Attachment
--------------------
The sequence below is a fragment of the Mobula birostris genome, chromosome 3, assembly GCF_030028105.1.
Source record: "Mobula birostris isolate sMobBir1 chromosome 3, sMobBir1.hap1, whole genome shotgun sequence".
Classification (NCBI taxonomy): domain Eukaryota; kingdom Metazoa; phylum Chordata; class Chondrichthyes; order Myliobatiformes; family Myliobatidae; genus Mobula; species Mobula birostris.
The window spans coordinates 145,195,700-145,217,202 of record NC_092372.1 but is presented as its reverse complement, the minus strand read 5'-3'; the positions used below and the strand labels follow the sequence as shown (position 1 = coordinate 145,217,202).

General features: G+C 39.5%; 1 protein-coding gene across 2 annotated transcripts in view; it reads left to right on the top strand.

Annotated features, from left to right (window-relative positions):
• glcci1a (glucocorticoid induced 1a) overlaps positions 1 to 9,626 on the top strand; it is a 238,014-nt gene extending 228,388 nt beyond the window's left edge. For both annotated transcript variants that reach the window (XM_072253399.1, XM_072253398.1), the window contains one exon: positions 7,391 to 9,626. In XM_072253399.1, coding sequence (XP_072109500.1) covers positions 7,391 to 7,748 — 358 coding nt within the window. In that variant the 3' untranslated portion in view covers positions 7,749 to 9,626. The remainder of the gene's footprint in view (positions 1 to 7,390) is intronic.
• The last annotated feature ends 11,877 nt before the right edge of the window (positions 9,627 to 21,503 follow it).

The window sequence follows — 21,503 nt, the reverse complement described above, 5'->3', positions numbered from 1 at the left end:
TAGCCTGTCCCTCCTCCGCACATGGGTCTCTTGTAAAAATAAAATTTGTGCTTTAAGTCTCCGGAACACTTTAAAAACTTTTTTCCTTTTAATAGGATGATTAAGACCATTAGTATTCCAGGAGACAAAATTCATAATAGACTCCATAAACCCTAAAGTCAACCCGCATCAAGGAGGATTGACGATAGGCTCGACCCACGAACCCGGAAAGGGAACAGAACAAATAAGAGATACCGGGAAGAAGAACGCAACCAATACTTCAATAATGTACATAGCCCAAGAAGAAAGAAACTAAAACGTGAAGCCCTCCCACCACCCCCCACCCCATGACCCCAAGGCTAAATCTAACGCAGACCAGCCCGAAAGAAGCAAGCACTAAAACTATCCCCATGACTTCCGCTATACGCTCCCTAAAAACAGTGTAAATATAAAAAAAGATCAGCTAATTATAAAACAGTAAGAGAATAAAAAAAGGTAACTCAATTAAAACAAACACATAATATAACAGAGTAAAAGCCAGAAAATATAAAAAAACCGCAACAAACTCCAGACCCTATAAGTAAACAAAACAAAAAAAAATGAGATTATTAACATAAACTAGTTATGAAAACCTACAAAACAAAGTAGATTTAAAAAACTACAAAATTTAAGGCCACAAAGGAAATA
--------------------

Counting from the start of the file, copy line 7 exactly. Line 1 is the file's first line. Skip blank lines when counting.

• glcci1a (glucocorticoid induced 1a) overlaps positions 1 to 9,626 on the top strand; it is a 238,014-nt gene extending 228,388 nt beyond the window's left edge. For both annotated transcript variants that reach the window (XM_072253399.1, XM_072253398.1), the window contains one exon: positions 7,391 to 9,626. In XM_072253399.1, coding sequence (XP_072109500.1) covers positions 7,391 to 7,748 — 358 coding nt within the window. In that variant the 3' untranslated portion in view covers positions 7,749 to 9,626. The remainder of the gene's footprint in view (positions 1 to 7,390) is intronic.